Image used for illustrative purposes only. Source: Twitter/JTayyab

Rumors and myths about the novel coronavirus (nCoV) are spreading just as fast as the illness is. 

Some of the false reports surrounding the fatal disease are ridiculous, others are plain racist, and a few are borderline nonsensical ... but people are still buying into them. 

Experts believe these myths are detrimental to the fight against the disease, which is why it's incredibly important to debunk them. 

So here goes: 

1. It can infect people via products made in China

This myth circulated on social media and got people scared of receiving packages from China or buying products made in the country. But the only confirmed way people can get infected is through very close contact with someone who is sick. 

According to public health experts, the new virus can't live on hard surfaces for more than a couple of hours. So rest assured, you won't be catching it via products or packages. 

2. It happened because China banned the niqab

Unfortunately, this is only one of the many racist coronavirus myths making the rounds online. 

People who launched it really think China has been "cursed" with this new virus because the country bans the niqab in public places. We only have one thing to say to those who've bought into this: Really? 

Another unacceptable notion circulating online is that God is "punishing" China with this virus over its systematic torture of local Muslim communities. Trust us, this isn't the way viral illnesses and infections work.  

3. You'll get infected if you eat Chinese food

No, you won't catch the novel coronavirus if you eat Chinese food. The World Health Organization (WHO) hasn't listed this as a risk factor. 

4. You can catch it from a pet

Despite the fact that the current virus is believed to have originated in animals, there is no evidence that companion animals like dogs and cats can be infected or infect humans with the virus. 

5. Garlic can help you avoid catching the virus

Thinking of rushing to buy all the garlic you can lay your hands on in a bid to prevent catching the new coronavirus? Well, sorry to break it to you but garlic won't do a lot in this case.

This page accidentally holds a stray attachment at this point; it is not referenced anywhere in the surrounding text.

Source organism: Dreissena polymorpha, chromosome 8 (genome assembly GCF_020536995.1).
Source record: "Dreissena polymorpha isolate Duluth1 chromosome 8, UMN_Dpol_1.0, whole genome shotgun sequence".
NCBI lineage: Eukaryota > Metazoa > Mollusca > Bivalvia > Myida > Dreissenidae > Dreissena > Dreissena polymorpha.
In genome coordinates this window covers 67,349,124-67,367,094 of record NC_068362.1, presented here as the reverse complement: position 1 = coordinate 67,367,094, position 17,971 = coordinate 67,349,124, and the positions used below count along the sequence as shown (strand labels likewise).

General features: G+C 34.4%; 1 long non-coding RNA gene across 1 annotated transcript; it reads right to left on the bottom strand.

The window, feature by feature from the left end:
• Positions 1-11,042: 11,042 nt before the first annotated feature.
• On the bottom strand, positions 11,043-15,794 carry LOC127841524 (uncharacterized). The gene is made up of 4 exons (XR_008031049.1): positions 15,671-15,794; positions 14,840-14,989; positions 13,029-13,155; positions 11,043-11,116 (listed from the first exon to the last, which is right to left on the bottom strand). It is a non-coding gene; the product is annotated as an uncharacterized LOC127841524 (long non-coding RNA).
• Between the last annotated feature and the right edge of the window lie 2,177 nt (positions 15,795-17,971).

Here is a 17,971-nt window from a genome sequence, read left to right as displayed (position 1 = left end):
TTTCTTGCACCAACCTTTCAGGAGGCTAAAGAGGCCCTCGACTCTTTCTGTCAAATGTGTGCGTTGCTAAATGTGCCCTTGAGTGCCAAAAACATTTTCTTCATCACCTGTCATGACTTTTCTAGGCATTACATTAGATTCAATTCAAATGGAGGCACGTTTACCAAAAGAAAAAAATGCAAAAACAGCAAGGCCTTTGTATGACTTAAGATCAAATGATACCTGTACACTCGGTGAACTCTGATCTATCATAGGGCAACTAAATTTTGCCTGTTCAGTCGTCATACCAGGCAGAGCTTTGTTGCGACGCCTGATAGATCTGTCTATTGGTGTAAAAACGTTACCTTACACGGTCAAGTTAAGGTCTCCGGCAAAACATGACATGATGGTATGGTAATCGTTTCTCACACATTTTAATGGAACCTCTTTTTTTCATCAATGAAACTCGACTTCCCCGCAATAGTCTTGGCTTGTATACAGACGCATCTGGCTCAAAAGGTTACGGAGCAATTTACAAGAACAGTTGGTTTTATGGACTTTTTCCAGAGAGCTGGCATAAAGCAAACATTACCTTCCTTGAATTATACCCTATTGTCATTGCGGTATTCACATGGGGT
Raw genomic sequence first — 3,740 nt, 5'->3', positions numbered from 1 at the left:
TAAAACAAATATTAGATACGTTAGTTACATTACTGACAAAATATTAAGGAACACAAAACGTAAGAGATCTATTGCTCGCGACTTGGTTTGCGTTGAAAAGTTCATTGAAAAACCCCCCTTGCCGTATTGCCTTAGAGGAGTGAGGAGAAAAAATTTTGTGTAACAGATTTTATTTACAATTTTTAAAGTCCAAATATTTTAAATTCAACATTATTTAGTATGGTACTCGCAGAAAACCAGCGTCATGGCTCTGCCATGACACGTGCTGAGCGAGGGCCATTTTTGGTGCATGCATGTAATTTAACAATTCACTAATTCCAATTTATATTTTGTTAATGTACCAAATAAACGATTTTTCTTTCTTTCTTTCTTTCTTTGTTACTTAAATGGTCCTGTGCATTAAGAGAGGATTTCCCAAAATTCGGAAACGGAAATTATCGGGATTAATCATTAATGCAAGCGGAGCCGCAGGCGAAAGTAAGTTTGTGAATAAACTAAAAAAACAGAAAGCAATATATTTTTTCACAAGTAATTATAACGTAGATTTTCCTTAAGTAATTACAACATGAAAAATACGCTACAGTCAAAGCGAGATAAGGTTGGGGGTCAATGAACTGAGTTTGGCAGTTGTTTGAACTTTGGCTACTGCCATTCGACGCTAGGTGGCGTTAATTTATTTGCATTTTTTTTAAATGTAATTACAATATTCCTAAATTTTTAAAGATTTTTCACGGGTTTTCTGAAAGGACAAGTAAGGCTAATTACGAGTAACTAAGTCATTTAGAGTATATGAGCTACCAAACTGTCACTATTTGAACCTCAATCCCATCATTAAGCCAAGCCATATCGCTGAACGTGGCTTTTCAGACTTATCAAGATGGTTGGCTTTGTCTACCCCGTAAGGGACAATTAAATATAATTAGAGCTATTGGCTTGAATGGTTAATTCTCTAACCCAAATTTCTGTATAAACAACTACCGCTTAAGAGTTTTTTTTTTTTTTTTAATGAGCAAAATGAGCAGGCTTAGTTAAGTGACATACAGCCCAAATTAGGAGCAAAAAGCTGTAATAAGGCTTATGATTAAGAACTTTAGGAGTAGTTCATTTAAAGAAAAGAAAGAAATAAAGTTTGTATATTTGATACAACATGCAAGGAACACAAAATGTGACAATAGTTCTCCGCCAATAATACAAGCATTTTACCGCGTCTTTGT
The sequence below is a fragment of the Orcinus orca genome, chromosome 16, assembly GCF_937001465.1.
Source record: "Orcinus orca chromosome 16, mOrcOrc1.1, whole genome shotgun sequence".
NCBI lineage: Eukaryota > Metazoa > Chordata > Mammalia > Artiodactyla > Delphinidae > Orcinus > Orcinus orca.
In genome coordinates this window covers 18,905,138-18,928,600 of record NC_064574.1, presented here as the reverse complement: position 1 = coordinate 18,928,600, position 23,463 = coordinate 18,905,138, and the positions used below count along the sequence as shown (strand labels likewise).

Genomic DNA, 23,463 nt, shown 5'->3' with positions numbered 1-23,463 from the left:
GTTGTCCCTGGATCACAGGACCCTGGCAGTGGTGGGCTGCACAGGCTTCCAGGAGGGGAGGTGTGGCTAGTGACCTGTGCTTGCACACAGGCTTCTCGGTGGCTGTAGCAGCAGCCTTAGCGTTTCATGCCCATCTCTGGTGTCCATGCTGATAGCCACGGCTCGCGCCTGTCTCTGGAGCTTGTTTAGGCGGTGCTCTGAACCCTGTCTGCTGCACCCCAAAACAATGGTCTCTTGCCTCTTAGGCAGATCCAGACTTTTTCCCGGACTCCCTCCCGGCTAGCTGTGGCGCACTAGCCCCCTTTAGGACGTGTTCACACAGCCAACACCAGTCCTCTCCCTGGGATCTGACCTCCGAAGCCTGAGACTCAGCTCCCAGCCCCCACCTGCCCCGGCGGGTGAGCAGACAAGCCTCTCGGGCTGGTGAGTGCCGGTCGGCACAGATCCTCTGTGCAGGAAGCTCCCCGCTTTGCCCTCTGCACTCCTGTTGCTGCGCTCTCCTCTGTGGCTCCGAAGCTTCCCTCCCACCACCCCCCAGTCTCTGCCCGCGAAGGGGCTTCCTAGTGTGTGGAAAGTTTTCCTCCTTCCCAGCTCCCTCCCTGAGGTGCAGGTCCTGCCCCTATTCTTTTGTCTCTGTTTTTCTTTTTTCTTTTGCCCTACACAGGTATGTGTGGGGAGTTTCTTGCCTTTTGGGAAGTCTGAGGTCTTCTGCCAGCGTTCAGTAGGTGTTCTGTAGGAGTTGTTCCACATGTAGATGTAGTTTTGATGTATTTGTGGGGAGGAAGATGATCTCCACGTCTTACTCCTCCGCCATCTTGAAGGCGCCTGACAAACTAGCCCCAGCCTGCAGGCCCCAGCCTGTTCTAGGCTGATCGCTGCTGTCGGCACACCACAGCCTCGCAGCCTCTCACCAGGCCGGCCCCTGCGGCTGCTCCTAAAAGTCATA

According to WHO, though garlic does contain some antimicrobial properties, "there are no indications it's helping anyone fight off 2019-nCoV."

6. It only affects old people

Image used for illustrative purposes only. Source: Unsplash

Though older people who contract the new virus are at risk of developing more complications than others, the illness can affect people of all ages. 

7. The current flu shot can help prevent it

Current flu shots don't cover the novel virus as scientists believe it has mutated. Though researchers say a vaccine for the disease is on the fast track, it won't be available to the public anytime soon. 

8. It can be treated using bleach

Please don't fall into the myth that says coronavirus can be cured if an infected person drinks bleach. There is no current treatment for the new strain of the virus and like all other viral illnesses, it cannot be treated with antibiotics. 

9. Wearing face masks will prevent you from catching the virus

Wearing regular surgical masks or N95 respirators won't help people avoid catching the virus. 

"Surgical masks are also loose-fitting, and when the wearer inhales, there is potential for particles to leak in or out of the sides," The Times reported. As for the more professional ones, N95 respirators are tight-fitting yet only recommended for healthcare professionals; they shouldn't be worn for long periods of time. "N95 masks are supposed to be fit tested to ensure they work correctly, so people who are not trained could put them on the wrong way, negating preventative effects," The Times added.

People are rushing to buy face masks in hopes of steering clear from nCov, while in fact only people surrounded by the virus - aka people in China and Wuhan, specifically - are the ones who need them. 

Surgical masks and N95 respirators have reportedly sold out on online websites and some pharmacies in the U.S. This puts healthcare professionals and hospitals at risk of running out of masks.

The coronavirus continues to spread

Last week, WHO officially declared the current coronavirus outbreak as a global emergency. 

This was a direct response to the continuous rise in the number of people being infected by the virus, especially in China. To deal with the national emergency, the East Asian country has turned an empty building into a 1,000-bed emergency facility in under two days to contain as many patients as possible. The illness has also been detected in 23 other countries including Thailand, Japan, South Korea, Australia, Italy, Germany, the UK, the U.S., and France.

More than 24,000 cases have been reported worldwide at the time of writing and the numbers continue to rise. This is because the current coronavirus (nCoV) is said to be highly contagious. Scientists at Britain's Imperial College estimate that each coronavirus patient infects on average 2.6 others. 

According to WHO, measures that can be taken to prevent infection include: regular hand washing, covering mouth and nose when coughing and sneezing, thoroughly cooking meat and eggs, and avoiding close contact with anyone showing symptoms of respiratory illness such as coughing and sneezing.